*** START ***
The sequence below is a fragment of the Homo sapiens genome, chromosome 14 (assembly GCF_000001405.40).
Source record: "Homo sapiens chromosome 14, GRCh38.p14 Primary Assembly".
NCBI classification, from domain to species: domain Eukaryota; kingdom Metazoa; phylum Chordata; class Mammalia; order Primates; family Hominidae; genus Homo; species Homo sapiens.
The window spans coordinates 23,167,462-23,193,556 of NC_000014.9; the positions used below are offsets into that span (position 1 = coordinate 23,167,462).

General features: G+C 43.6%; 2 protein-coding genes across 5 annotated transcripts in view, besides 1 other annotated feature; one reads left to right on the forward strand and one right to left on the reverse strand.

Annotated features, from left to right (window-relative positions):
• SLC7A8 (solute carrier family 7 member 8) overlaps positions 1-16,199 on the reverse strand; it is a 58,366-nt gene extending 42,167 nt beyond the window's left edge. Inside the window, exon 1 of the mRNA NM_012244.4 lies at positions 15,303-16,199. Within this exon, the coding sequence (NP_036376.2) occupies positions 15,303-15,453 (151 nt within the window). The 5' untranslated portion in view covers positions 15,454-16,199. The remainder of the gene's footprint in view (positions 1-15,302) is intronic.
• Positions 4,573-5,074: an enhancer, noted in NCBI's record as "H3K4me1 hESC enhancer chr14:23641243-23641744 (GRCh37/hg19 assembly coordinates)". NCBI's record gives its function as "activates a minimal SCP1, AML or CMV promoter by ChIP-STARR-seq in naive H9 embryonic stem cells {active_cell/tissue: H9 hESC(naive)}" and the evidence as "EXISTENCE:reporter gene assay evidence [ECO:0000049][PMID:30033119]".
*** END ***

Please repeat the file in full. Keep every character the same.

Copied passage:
The sequence below is a fragment of the Homo sapiens genome, chromosome 14 (assembly GCF_000001405.40).
Source record: "Homo sapiens chromosome 14, GRCh38.p14 Primary Assembly".
NCBI classification, from domain to species: domain Eukaryota; kingdom Metazoa; phylum Chordata; class Mammalia; order Primates; family Hominidae; genus Homo; species Homo sapiens.
The window spans coordinates 23,167,462-23,193,556 of NC_000014.9; the positions used below are offsets into that span (position 1 = coordinate 23,167,462).

General features: G+C 43.6%; 2 protein-coding genes across 5 annotated transcripts in view, besides 1 other annotated feature; one reads left to right on the forward strand and one right to left on the reverse strand.

Annotated features, from left to right (window-relative positions):
• SLC7A8 (solute carrier family 7 member 8) overlaps positions 1-16,199 on the reverse strand; it is a 58,366-nt gene extending 42,167 nt beyond the window's left edge. Inside the window, exon 1 of the mRNA NM_012244.4 lies at positions 15,303-16,199. Within this exon, the coding sequence (NP_036376.2) occupies positions 15,303-15,453 (151 nt within the window). The 5' untranslated portion in view covers positions 15,454-16,199. The remainder of the gene's footprint in view (positions 1-15,302) is intronic.
• Positions 4,573-5,074: an enhancer, noted in NCBI's record as "H3K4me1 hESC enhancer chr14:23641243-23641744 (GRCh37/hg19 assembly coordinates)". NCBI's record gives its function as "activates a minimal SCP1, AML or CMV promoter by ChIP-STARR-seq in naive H9 embryonic stem cells {active_cell/tissue: H9 hESC(naive)}" and the evidence as "EXISTENCE:reporter gene assay evidence [ECO:0000049][PMID:30033119]".